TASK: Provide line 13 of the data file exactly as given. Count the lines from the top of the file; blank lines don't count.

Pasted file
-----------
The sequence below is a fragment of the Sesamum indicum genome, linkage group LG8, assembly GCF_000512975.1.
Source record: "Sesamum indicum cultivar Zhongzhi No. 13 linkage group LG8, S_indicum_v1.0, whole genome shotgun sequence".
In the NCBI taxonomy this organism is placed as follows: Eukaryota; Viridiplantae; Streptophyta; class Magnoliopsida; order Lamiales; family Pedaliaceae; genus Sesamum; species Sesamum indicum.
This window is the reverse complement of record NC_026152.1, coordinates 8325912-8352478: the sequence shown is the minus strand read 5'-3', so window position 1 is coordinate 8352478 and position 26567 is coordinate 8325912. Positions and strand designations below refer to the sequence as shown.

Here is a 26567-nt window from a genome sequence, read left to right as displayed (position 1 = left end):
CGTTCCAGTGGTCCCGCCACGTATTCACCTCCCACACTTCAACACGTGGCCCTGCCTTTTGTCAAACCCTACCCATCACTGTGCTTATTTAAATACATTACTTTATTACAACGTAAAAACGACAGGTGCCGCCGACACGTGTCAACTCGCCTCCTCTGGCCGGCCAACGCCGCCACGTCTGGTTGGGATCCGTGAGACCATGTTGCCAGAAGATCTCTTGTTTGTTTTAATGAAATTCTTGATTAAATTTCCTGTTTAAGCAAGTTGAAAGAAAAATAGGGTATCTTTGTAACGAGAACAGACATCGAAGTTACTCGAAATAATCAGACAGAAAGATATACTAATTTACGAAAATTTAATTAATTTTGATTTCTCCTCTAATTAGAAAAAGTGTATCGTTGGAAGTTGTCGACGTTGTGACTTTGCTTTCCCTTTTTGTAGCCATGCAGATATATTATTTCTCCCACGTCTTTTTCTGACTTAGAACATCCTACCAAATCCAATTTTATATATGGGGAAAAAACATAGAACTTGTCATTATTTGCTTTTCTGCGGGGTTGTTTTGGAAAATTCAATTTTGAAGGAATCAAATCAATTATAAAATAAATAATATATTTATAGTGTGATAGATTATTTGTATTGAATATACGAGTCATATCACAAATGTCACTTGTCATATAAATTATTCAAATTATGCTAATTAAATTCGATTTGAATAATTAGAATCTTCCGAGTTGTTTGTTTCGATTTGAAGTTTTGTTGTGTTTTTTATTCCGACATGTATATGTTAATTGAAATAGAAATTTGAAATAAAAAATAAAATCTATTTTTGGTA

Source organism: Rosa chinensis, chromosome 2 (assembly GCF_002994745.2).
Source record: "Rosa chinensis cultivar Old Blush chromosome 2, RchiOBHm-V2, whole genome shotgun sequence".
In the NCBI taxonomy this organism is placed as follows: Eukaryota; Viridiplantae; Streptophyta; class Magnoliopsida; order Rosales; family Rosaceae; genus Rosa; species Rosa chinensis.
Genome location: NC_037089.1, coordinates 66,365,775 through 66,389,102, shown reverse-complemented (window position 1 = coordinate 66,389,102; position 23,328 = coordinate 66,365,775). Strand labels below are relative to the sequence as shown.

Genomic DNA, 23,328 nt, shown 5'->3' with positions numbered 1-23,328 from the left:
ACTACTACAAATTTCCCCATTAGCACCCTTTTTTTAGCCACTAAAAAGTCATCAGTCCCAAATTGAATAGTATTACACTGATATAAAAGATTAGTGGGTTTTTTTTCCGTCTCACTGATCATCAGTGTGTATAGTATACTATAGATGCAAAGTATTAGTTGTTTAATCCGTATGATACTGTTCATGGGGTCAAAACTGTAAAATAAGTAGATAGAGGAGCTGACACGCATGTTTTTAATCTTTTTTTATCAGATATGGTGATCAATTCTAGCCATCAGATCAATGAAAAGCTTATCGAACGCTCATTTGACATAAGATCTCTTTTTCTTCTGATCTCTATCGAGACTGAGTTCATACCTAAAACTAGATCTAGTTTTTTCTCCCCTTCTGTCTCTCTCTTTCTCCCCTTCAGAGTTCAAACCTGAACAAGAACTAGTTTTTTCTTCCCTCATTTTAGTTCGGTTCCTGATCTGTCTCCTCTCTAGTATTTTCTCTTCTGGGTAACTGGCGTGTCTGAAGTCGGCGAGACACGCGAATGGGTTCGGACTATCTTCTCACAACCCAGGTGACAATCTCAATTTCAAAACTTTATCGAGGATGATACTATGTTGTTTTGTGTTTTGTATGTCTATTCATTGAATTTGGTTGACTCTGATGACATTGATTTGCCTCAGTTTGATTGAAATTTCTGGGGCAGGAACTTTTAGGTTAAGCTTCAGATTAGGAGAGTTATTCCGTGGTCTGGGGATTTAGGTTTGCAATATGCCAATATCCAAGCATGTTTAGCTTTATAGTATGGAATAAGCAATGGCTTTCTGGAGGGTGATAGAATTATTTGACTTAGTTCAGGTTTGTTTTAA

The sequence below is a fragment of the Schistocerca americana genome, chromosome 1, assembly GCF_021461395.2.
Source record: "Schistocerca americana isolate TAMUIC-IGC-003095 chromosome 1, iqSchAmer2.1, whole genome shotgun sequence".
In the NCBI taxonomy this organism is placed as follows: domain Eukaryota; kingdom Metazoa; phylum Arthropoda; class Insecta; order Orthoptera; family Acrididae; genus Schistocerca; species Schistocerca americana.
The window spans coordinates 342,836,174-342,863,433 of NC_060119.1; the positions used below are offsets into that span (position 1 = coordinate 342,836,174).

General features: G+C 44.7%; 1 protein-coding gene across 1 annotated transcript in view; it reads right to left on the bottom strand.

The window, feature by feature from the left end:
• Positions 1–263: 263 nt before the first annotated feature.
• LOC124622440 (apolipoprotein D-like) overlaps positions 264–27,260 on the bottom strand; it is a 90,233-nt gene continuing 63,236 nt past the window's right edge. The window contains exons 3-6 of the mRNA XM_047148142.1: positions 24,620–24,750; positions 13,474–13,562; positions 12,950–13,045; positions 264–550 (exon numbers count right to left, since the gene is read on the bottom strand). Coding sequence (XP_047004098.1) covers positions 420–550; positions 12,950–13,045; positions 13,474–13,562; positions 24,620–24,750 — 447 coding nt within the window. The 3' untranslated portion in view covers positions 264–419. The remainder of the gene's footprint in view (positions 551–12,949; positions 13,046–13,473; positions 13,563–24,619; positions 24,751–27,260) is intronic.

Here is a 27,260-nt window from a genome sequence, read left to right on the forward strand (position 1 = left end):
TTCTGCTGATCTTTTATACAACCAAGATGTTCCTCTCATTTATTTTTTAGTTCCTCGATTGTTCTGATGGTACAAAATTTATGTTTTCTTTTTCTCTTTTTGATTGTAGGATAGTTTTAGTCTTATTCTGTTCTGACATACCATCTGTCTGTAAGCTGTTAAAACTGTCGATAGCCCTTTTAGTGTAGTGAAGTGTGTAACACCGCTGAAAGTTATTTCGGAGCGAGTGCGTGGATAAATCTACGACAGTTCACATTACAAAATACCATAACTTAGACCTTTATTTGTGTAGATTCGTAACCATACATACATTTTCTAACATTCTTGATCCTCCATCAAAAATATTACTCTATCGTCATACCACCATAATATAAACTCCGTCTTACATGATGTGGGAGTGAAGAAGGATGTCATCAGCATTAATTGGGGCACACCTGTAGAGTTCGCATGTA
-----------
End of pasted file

The sequence below is a fragment of the Schistocerca americana genome, chromosome 1, assembly GCF_021461395.2.